In addition to a sense the jobs report would keep the Fed at bay, the market was also buoyed by strong December sales at electronics retailer

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. Goldman Sachs helped tech shares, boosting its price target on


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to $500 and on



to $50.

Friday's advance secured weekly gains, which was good news for those who believe that the first week of January means good things for stocks that month and also the year.

But for others, such as Chris Johnson, strategist at Schaeffer's Investment Research, the market's bullishness this week was just another example of how complacent investors have become with risks.

In addition, the jobs report was arguably strong enough to fuel inflation concerns with at least some members of the Fed, as reported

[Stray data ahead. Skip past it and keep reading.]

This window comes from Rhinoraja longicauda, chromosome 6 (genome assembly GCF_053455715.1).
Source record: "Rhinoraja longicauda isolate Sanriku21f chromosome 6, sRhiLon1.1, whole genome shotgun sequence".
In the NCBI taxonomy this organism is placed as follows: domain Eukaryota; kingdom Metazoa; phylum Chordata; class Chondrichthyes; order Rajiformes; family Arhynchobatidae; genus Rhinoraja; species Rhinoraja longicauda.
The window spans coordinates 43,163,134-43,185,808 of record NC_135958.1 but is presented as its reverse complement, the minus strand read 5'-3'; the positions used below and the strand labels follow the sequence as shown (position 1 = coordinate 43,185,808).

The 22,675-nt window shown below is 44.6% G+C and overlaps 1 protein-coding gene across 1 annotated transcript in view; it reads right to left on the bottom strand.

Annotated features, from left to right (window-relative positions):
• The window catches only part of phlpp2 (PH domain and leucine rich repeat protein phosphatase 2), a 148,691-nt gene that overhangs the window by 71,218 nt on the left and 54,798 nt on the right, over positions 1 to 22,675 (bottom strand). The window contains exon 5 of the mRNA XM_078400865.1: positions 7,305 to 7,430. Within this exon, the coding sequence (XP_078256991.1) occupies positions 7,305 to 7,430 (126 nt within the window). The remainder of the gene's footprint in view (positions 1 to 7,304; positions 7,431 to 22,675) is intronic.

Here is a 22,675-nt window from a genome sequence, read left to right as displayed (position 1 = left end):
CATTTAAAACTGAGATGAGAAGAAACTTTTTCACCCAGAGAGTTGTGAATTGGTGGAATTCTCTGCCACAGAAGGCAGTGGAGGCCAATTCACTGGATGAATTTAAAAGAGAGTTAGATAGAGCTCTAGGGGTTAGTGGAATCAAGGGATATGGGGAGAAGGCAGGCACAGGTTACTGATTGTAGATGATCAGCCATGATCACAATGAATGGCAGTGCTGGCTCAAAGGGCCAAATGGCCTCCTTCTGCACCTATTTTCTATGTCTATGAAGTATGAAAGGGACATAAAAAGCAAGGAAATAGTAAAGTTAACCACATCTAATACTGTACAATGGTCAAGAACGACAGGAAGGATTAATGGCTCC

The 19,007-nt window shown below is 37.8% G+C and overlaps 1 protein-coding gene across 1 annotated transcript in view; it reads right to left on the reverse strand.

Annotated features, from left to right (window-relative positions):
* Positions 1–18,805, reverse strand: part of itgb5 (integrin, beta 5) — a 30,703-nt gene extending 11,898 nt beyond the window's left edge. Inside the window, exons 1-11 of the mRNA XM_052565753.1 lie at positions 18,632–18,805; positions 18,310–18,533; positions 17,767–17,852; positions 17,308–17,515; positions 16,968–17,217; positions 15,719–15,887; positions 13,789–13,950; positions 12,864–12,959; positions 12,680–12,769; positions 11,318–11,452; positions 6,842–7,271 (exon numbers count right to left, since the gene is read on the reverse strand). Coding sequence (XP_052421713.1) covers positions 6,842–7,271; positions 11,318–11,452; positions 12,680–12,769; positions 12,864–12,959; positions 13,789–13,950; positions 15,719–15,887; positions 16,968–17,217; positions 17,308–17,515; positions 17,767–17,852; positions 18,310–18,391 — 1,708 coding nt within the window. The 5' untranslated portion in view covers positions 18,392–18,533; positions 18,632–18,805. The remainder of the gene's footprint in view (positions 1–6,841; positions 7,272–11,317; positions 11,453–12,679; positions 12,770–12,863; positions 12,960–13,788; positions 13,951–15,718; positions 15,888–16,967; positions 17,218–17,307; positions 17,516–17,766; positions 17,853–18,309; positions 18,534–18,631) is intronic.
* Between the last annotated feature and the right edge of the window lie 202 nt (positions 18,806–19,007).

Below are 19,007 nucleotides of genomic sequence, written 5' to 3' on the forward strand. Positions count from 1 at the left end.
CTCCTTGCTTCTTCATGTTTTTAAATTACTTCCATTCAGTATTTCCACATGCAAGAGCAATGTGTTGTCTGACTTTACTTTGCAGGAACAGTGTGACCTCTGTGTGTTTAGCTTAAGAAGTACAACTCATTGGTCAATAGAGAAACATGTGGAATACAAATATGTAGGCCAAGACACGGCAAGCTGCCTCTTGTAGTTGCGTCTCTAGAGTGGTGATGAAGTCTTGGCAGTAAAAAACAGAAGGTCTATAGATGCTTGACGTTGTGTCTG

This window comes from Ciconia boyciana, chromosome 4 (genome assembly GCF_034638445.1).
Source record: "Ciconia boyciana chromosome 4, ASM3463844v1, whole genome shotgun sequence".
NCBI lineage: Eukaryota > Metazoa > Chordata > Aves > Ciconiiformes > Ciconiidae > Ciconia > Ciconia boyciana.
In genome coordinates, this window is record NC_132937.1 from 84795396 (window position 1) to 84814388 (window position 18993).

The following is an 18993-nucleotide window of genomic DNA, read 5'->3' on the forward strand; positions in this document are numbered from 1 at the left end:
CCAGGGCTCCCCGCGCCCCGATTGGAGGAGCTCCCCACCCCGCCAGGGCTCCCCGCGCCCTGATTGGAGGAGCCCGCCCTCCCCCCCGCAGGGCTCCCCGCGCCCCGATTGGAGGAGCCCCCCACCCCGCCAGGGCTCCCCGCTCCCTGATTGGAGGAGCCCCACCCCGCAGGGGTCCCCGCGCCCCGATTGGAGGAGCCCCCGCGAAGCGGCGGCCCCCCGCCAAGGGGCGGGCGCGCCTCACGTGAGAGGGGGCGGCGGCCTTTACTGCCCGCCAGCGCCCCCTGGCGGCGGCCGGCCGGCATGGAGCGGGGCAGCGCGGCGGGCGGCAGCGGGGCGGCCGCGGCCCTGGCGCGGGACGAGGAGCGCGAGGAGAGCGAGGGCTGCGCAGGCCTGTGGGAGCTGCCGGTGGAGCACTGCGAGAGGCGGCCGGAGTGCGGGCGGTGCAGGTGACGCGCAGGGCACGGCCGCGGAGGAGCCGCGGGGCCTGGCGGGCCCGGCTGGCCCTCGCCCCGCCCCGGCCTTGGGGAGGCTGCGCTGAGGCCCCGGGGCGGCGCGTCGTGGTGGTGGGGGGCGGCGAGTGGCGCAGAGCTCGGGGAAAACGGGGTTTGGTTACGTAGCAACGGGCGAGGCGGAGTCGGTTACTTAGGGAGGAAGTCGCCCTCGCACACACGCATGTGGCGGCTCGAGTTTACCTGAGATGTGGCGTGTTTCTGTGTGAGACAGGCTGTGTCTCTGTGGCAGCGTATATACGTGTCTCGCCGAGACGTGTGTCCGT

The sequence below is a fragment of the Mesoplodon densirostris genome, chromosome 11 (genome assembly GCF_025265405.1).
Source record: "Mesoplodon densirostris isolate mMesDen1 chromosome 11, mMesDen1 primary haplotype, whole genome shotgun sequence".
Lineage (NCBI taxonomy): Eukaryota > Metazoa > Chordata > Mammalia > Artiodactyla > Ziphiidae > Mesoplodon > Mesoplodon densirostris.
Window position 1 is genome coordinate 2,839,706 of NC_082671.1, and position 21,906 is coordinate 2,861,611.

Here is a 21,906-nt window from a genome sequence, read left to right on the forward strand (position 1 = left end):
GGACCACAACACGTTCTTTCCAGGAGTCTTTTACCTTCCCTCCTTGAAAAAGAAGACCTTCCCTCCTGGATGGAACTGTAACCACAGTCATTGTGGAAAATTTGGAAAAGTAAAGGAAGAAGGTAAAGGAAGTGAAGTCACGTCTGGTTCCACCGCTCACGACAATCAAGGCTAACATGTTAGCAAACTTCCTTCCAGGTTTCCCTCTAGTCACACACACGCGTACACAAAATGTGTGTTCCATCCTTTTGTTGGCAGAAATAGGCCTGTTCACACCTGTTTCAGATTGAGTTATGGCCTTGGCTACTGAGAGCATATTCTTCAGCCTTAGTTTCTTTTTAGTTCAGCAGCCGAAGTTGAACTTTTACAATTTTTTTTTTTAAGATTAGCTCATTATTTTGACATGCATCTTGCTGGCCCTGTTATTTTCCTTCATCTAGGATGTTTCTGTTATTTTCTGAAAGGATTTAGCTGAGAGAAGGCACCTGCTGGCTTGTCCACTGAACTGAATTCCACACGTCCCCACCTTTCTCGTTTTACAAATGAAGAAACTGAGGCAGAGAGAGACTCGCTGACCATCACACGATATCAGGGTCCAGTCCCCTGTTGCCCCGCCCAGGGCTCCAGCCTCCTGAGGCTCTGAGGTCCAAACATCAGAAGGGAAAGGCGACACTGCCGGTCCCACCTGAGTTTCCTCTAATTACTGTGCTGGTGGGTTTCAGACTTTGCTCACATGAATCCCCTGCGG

here. The 10-year Treasury did react to that possibility, falling 7/32 to yield 4.38%, up from 4.35% late Thursday.

The benchmark note did end the week virtually unchanged, however, amid further signs that the housing market is slowing. On Thursday, the National Association of Realtors said pending home sales dropped 2.5% in November, the third monthly decline in a row.

While it might be too soon to start noticing the pinch that consumers may feel from shrinking home equities, it wasn't comforting that Thursday also had


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warning that fourth-quarter earnings would be at the lower end of previous guidance.

The Price of Risk

It's not that every cause for concern has merit but it's the job of markets to put a price on risks, no matter how little the chance that such risk will turn into reality.

As discussed